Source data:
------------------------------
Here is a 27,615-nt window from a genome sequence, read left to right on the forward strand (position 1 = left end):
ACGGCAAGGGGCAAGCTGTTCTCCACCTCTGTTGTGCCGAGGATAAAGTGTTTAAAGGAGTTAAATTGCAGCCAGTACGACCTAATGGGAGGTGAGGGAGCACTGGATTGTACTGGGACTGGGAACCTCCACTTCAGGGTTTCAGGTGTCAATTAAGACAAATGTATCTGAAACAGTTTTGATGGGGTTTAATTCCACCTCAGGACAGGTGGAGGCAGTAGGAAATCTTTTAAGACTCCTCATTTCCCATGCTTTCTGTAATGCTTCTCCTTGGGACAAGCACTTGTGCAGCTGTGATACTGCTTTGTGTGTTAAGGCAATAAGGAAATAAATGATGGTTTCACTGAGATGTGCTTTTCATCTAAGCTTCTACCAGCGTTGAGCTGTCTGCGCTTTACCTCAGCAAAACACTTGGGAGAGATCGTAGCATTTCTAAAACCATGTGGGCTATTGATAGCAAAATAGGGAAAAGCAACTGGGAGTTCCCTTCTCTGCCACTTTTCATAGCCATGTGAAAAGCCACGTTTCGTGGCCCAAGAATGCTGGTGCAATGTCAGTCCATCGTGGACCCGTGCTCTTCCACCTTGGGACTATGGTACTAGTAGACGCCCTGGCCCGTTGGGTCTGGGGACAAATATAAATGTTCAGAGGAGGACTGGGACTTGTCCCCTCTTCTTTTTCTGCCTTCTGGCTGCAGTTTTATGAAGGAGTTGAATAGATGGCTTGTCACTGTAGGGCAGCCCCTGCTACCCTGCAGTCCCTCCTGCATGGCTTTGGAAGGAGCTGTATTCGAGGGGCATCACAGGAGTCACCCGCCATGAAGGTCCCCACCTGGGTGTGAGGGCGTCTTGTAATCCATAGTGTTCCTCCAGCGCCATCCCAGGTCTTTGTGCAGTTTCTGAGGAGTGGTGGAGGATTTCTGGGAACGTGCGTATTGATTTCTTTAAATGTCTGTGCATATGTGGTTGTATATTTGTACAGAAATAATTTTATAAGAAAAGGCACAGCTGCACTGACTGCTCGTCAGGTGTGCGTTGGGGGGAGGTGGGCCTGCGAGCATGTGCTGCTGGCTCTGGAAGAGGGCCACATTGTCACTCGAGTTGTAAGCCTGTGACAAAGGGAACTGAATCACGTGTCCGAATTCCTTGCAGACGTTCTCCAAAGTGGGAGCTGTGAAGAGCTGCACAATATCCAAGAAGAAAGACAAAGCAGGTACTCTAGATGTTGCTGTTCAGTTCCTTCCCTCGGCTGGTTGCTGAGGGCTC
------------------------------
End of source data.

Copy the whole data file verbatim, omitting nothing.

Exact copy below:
Here is a 27,615-nt window from a genome sequence, read left to right on the forward strand (position 1 = left end):
ACGGCAAGGGGCAAGCTGTTCTCCACCTCTGTTGTGCCGAGGATAAAGTGTTTAAAGGAGTTAAATTGCAGCCAGTACGACCTAATGGGAGGTGAGGGAGCACTGGATTGTACTGGGACTGGGAACCTCCACTTCAGGGTTTCAGGTGTCAATTAAGACAAATGTATCTGAAACAGTTTTGATGGGGTTTAATTCCACCTCAGGACAGGTGGAGGCAGTAGGAAATCTTTTAAGACTCCTCATTTCCCATGCTTTCTGTAATGCTTCTCCTTGGGACAAGCACTTGTGCAGCTGTGATACTGCTTTGTGTGTTAAGGCAATAAGGAAATAAATGATGGTTTCACTGAGATGTGCTTTTCATCTAAGCTTCTACCAGCGTTGAGCTGTCTGCGCTTTACCTCAGCAAAACACTTGGGAGAGATCGTAGCATTTCTAAAACCATGTGGGCTATTGATAGCAAAATAGGGAAAAGCAACTGGGAGTTCCCTTCTCTGCCACTTTTCATAGCCATGTGAAAAGCCACGTTTCGTGGCCCAAGAATGCTGGTGCAATGTCAGTCCATCGTGGACCCGTGCTCTTCCACCTTGGGACTATGGTACTAGTAGACGCCCTGGCCCGTTGGGTCTGGGGACAAATATAAATGTTCAGAGGAGGACTGGGACTTGTCCCCTCTTCTTTTTCTGCCTTCTGGCTGCAGTTTTATGAAGGAGTTGAATAGATGGCTTGTCACTGTAGGGCAGCCCCTGCTACCCTGCAGTCCCTCCTGCATGGCTTTGGAAGGAGCTGTATTCGAGGGGCATCACAGGAGTCACCCGCCATGAAGGTCCCCACCTGGGTGTGAGGGCGTCTTGTAATCCATAGTGTTCCTCCAGCGCCATCCCAGGTCTTTGTGCAGTTTCTGAGGAGTGGTGGAGGATTTCTGGGAACGTGCGTATTGATTTCTTTAAATGTCTGTGCATATGTGGTTGTATATTTGTACAGAAATAATTTTATAAGAAAAGGCACAGCTGCACTGACTGCTCGTCAGGTGTGCGTTGGGGGGAGGTGGGCCTGCGAGCATGTGCTGCTGGCTCTGGAAGAGGGCCACATTGTCACTCGAGTTGTAAGCCTGTGACAAAGGGAACTGAATCACGTGTCCGAATTCCTTGCAGACGTTCTCCAAAGTGGGAGCTGTGAAGAGCTGCACAATATCCAAGAAGAAAGACAAAGCAGGTACTCTAGATGTTGCTGTTCAGTTCCTTCCCTCGGCTGGTTGCTGAGGGCTC